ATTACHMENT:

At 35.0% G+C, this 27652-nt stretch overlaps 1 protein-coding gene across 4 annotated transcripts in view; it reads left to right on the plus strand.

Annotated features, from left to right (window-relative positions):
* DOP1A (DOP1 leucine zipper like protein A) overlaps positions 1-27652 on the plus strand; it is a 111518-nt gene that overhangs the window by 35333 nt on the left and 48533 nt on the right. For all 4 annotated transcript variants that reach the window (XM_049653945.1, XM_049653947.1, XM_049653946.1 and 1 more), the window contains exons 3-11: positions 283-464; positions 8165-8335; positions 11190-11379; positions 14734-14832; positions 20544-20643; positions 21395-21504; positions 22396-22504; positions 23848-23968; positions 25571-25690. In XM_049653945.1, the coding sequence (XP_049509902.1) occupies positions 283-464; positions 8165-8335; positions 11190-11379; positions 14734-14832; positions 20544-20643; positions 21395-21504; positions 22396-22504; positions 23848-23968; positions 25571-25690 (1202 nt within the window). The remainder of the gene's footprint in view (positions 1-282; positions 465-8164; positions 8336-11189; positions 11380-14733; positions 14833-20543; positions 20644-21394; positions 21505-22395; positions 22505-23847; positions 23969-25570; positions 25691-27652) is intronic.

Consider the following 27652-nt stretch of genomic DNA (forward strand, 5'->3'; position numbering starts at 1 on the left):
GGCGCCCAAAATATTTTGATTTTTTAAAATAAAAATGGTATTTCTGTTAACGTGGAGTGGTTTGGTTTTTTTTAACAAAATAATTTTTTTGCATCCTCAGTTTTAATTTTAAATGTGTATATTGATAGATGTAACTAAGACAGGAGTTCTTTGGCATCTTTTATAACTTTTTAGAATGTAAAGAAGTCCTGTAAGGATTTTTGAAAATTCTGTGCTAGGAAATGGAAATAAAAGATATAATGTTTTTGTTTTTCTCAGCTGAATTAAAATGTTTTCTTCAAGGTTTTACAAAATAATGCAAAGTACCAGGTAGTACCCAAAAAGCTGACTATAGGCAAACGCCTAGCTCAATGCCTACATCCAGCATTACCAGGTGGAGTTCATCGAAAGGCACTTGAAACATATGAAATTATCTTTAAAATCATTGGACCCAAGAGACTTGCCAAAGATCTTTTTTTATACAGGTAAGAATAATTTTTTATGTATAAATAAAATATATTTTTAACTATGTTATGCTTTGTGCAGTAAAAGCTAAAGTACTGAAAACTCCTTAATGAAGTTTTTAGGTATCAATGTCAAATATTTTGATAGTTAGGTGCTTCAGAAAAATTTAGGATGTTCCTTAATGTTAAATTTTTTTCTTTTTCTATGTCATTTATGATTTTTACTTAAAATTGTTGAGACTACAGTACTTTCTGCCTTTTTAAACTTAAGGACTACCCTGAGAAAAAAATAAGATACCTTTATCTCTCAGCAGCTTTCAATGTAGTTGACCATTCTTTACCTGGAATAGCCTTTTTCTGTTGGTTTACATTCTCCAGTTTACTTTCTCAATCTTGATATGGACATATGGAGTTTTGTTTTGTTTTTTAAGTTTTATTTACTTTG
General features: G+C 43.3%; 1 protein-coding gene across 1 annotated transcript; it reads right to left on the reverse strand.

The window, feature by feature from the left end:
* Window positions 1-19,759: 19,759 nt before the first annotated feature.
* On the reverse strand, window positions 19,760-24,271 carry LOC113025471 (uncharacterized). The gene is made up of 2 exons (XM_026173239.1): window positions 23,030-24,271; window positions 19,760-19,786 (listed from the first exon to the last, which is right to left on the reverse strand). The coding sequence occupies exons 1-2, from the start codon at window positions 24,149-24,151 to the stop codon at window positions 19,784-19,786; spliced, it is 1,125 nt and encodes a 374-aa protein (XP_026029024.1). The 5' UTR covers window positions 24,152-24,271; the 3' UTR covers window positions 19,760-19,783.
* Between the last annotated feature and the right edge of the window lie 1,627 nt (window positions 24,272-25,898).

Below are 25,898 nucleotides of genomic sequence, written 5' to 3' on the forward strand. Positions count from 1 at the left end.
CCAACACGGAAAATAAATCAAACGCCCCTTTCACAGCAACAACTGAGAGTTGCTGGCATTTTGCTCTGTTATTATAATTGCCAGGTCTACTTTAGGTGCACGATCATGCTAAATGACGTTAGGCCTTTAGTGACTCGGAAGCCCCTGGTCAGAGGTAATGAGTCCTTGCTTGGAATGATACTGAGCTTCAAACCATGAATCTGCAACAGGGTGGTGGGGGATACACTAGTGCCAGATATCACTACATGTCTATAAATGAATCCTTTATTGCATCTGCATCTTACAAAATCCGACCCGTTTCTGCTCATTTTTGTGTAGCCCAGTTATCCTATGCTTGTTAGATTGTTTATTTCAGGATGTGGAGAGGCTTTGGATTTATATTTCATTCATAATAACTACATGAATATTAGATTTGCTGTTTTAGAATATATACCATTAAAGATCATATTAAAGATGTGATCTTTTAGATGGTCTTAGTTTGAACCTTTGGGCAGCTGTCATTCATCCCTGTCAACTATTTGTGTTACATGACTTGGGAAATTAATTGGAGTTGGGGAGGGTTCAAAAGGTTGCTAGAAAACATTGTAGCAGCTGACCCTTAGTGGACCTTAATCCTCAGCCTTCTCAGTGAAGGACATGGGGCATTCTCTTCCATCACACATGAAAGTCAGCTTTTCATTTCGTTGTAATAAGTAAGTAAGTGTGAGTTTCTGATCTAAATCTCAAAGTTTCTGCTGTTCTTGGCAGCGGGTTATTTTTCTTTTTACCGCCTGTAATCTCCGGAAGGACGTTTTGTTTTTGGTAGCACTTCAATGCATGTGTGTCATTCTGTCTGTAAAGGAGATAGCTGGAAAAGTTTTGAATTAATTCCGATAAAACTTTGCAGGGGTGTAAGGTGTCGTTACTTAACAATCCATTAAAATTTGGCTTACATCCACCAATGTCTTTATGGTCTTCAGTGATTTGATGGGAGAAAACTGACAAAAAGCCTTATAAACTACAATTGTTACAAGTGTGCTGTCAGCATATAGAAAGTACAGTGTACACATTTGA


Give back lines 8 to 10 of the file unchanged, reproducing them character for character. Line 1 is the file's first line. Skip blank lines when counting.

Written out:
* Window positions 1-19,759: 19,759 nt before the first annotated feature.
* On the reverse strand, window positions 19,760-24,271 carry LOC113025471 (uncharacterized). The gene is made up of 2 exons (XM_026173239.1): window positions 23,030-24,271; window positions 19,760-19,786 (listed from the first exon to the last, which is right to left on the reverse strand). The coding sequence occupies exons 1-2, from the start codon at window positions 24,149-24,151 to the stop codon at window positions 19,784-19,786; spliced, it is 1,125 nt and encodes a 374-aa protein (XP_026029024.1). The 5' UTR covers window positions 24,152-24,271; the 3' UTR covers window positions 19,760-19,783.
* Between the last annotated feature and the right edge of the window lie 1,627 nt (window positions 24,272-25,898).